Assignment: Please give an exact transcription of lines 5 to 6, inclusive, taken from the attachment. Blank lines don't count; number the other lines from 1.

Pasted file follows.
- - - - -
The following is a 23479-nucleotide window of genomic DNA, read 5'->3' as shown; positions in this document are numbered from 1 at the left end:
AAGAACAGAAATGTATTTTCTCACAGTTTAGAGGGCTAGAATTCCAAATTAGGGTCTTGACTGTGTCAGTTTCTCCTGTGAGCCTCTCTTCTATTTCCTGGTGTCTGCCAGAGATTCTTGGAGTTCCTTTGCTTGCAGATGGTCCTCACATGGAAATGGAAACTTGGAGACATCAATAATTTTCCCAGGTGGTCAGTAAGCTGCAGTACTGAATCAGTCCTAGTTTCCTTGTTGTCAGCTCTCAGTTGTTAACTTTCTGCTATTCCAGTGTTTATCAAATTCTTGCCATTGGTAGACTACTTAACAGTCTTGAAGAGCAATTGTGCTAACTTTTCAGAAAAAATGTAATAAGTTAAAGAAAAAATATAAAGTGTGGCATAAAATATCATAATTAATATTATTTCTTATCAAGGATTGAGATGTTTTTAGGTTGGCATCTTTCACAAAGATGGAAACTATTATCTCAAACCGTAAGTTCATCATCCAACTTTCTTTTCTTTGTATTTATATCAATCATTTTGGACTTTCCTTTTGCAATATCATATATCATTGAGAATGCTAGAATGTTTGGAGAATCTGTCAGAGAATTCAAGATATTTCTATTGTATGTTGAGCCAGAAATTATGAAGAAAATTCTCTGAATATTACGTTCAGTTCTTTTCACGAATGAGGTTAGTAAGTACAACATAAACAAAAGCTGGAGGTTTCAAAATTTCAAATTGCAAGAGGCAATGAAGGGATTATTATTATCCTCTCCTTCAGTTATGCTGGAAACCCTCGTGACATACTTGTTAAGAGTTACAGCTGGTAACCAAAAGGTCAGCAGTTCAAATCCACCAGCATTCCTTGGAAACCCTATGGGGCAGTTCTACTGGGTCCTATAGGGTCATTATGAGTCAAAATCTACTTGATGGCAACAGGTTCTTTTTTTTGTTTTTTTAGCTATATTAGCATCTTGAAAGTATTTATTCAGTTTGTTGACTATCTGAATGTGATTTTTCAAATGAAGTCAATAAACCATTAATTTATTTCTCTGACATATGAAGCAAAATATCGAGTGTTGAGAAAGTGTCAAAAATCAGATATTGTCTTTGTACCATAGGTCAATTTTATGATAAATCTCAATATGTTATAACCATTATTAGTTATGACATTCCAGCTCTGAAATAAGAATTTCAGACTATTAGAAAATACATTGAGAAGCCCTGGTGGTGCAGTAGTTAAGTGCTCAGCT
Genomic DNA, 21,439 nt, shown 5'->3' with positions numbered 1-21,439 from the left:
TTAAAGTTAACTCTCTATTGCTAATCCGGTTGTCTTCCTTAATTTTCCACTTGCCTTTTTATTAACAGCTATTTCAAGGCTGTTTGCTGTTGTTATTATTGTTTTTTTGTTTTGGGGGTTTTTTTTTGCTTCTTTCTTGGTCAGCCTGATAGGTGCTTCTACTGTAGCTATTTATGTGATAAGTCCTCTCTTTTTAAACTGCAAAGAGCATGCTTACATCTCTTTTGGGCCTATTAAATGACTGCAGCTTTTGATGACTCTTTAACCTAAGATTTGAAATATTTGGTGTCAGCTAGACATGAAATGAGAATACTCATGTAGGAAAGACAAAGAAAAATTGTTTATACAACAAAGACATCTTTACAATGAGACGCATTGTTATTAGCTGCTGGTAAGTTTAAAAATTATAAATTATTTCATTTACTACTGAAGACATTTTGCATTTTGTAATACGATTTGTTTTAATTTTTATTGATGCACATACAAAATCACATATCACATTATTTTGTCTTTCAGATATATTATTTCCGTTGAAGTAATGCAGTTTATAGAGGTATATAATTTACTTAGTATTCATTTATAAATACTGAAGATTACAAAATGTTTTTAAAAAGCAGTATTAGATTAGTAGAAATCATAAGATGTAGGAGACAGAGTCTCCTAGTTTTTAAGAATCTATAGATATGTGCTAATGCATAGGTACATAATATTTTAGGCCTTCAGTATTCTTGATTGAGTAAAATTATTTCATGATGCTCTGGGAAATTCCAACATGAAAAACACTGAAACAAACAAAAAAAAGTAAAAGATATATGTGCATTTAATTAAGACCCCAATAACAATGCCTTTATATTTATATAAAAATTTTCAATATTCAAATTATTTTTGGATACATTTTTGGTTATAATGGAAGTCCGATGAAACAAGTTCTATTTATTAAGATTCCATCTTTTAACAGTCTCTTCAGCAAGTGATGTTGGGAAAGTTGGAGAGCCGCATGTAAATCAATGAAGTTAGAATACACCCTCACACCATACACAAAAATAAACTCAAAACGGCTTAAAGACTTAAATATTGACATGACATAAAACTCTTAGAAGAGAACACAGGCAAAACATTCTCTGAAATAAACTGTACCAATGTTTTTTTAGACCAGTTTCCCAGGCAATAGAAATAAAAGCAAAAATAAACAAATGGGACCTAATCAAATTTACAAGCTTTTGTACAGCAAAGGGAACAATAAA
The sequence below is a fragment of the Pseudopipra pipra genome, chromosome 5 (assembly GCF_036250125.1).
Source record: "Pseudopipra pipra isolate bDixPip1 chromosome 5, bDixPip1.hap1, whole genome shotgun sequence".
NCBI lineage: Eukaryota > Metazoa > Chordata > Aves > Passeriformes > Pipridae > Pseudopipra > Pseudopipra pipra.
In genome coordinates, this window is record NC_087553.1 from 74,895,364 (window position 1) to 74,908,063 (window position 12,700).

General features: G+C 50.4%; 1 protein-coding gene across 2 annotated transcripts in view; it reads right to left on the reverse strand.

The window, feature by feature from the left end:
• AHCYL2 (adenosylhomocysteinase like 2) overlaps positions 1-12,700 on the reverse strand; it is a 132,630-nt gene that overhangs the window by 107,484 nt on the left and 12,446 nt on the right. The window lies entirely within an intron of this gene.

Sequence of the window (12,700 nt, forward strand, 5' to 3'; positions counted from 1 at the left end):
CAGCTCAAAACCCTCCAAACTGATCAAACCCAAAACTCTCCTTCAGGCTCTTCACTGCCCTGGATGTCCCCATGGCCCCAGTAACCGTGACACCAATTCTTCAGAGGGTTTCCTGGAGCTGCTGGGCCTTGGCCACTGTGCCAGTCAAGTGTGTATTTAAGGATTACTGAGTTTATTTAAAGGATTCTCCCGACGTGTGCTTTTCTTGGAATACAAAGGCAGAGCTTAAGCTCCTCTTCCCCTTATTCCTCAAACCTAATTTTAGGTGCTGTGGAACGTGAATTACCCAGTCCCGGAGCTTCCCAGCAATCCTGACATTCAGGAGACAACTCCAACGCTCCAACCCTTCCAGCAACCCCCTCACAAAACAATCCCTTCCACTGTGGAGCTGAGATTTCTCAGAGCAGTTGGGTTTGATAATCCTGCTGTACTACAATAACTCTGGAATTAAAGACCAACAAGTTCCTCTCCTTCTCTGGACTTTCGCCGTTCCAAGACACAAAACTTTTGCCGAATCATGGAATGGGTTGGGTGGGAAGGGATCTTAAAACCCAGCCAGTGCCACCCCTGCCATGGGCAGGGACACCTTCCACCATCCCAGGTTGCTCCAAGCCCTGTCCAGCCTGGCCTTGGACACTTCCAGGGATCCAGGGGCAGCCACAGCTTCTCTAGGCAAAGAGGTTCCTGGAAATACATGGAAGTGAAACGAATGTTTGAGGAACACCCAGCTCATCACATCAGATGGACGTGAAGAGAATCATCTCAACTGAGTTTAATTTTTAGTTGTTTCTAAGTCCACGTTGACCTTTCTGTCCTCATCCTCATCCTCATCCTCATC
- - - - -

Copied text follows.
The sequence below is a fragment of the Pseudopipra pipra genome, chromosome 5 (assembly GCF_036250125.1).
Source record: "Pseudopipra pipra isolate bDixPip1 chromosome 5, bDixPip1.hap1, whole genome shotgun sequence".